The members are violating a state law called the Public Facility Corporation Act, Dietz said. The law requires that the board of directors of the nonprofits include at least three people appointed by the Taylor Housing Authority. Currently the boards don’t include a member appointed by the authority.

Turner said the lawsuit against the nonprofits’ board members is a “last-ditch” litigation tactic. He also said the state law is an “esoteric, inapplicable statute.”

Dietz — citing the board members’ violation of the act — asked the Texas attorney general’s office to intervene, according to a letter he sent to the state office in May. The attorney general’s office oversee the actions of nonprofits.

“Mallard and Sunset control public funds which can be misused,” said Dietz. “Governmental statutes and oversight provide protection from such an event. This is the reason the Public Facilities Act governed the appointment of board members by requiring them to be appointed by a process responsible to democratically elected officials.”

Reader Comments ...

Next Up in Local

Officials monitoring wildfire in Blanco County
Officials monitoring wildfire in Blanco County

Fire departments from multiple counties monitored a wildfire Tuesday in Blanco County near RR 962 and Texas 71. The fire was 200 acres and was 0 percent contained as of Tuesday night, according to the Texas A&M Forest Service. Ash from the fire is falling in Horseshoe Bay and surrounding areas, according to officials with the Horseshoe Bay...
Texas Democrats far behind in money race for statewide office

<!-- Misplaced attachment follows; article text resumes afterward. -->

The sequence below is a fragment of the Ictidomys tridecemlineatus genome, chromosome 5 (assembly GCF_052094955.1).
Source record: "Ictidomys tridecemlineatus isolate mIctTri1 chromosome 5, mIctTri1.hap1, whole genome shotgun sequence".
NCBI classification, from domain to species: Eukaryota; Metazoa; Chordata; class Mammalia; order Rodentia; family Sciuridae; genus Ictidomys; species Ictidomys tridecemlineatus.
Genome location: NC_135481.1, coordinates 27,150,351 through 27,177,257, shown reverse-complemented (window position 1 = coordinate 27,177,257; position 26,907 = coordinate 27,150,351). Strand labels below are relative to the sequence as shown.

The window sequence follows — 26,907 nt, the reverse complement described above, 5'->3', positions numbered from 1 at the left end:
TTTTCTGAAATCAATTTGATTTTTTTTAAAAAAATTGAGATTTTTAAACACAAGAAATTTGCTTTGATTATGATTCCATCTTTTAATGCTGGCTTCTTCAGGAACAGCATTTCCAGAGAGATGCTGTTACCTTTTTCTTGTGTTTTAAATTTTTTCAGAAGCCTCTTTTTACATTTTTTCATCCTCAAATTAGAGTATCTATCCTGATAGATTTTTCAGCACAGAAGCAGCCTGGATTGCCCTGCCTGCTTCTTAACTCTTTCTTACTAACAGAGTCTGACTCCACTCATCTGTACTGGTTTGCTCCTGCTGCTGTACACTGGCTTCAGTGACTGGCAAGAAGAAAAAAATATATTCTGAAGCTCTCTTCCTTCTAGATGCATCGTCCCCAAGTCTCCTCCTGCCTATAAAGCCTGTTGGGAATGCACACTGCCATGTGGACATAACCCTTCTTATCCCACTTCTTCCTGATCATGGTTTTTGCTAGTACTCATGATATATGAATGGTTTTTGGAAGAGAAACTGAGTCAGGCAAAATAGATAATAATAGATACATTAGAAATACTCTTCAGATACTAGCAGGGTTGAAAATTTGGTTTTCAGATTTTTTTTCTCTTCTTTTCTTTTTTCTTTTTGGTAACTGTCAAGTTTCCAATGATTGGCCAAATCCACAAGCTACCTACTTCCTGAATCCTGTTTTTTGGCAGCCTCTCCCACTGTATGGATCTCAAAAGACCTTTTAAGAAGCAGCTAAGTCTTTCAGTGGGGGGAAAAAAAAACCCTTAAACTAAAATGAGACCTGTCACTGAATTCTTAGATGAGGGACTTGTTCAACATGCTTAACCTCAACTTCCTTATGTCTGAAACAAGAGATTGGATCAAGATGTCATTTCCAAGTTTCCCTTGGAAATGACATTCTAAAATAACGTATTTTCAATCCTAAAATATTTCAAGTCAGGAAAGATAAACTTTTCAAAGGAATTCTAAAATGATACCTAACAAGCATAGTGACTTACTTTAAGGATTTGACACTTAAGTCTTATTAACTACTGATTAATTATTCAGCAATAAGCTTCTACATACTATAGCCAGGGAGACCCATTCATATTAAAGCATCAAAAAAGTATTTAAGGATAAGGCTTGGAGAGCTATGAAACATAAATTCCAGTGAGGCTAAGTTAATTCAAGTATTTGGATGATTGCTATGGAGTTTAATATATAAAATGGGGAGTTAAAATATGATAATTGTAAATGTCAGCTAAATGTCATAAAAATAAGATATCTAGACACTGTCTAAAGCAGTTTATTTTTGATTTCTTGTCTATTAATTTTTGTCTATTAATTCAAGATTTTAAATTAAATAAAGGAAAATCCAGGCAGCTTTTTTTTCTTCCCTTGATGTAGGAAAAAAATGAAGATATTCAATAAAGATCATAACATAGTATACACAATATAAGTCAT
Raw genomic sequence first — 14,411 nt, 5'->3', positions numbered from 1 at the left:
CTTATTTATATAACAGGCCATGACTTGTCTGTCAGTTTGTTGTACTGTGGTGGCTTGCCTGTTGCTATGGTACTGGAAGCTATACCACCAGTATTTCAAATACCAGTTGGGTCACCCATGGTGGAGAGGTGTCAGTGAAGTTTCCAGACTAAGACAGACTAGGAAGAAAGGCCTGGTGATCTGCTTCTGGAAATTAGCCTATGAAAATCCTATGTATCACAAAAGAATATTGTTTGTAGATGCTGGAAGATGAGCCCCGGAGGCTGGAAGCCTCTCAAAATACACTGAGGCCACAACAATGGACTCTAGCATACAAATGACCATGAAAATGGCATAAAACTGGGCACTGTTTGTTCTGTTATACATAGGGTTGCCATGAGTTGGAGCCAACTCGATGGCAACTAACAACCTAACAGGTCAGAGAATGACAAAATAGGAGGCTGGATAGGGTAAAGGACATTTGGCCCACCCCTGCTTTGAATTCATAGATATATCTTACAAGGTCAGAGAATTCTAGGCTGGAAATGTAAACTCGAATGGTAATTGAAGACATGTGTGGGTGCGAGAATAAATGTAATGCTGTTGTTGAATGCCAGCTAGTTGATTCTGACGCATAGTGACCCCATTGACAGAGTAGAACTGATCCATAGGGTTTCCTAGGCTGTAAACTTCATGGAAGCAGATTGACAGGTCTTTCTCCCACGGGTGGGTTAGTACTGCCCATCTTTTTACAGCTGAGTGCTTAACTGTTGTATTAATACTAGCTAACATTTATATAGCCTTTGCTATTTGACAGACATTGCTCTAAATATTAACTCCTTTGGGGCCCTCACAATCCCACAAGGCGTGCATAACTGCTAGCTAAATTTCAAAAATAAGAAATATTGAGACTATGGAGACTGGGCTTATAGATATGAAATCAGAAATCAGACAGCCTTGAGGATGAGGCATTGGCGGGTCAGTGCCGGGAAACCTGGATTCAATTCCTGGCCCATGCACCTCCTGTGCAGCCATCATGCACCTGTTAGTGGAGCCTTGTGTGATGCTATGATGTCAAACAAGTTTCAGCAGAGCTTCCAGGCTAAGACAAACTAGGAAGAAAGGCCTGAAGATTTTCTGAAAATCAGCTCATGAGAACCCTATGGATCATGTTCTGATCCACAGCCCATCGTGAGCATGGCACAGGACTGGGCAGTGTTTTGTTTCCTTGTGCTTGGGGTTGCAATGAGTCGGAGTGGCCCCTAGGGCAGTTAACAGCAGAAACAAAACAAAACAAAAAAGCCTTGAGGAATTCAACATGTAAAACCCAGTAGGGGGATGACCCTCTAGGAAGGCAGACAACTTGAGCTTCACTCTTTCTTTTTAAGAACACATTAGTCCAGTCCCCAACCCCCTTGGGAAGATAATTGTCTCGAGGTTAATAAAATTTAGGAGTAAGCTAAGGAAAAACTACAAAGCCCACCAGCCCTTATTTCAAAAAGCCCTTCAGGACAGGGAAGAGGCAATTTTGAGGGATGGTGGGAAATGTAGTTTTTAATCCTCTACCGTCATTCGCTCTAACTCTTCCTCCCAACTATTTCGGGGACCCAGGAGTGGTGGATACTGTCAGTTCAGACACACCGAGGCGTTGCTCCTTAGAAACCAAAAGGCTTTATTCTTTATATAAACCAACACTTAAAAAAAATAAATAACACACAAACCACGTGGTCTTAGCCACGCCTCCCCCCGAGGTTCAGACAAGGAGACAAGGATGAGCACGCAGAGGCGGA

Texas Democrats far behind in money race for statewide office

The newly released state and federal campaign finance reports bore some good news for Texas Democrats. Senate candidate U.S. Rep. Beto O’Rourke, D-El Paso, continued to outraise U.S. Sen. Ted Cruz. Seven Democratic congressional candidates raised more money in the last quarter in Republican-held districts than their GOP opponents. But the fundraising...
Criner trial pauses as prosecutors seek to show jury text file
Criner trial pauses as prosecutors seek to show jury text file

Moments before jurors were supposed to see a digital text file that prosecutors believe strengthens their case against capital murder defendant Meechaiel Criner in the death of University of Texas student Haruka Weiser two years ago, the presiding judge raised questions about whether the writing could be used as evidence. Though prosecutors obtained...
Report: Texas student arrests have soared since Parkland, Santa Fe
Report: Texas student arrests have soared since Parkland, Santa Fe

More Texas students are being arrested for terroristic threats and firearm violations since mass shootings at high schools in Parkland, Fla., and Santa Fe, according to a Tuesday report commissioned by social advocacy groups. About 1,470 law enforcement referrals were made for terroristic threats and exhibition of firearms from January through May...
‘Can we please go back?’ These boys hiking the greenbelt speak for us all
‘Can we please go back?’ These boys hiking the greenbelt speak for us all

“We were gonna go swim,” said 9-year-old Luis Luna, when our photographer, Amanda Voisard, asked him that he and his brother were doing hiking the Barton Creek greenbelt on a hot Monday. Were. Operative word. As Luis and brother Johnny, 7, of Fort Worth explained to us, the first swimming hole they tried was dry. So by the time we caught...
More Stories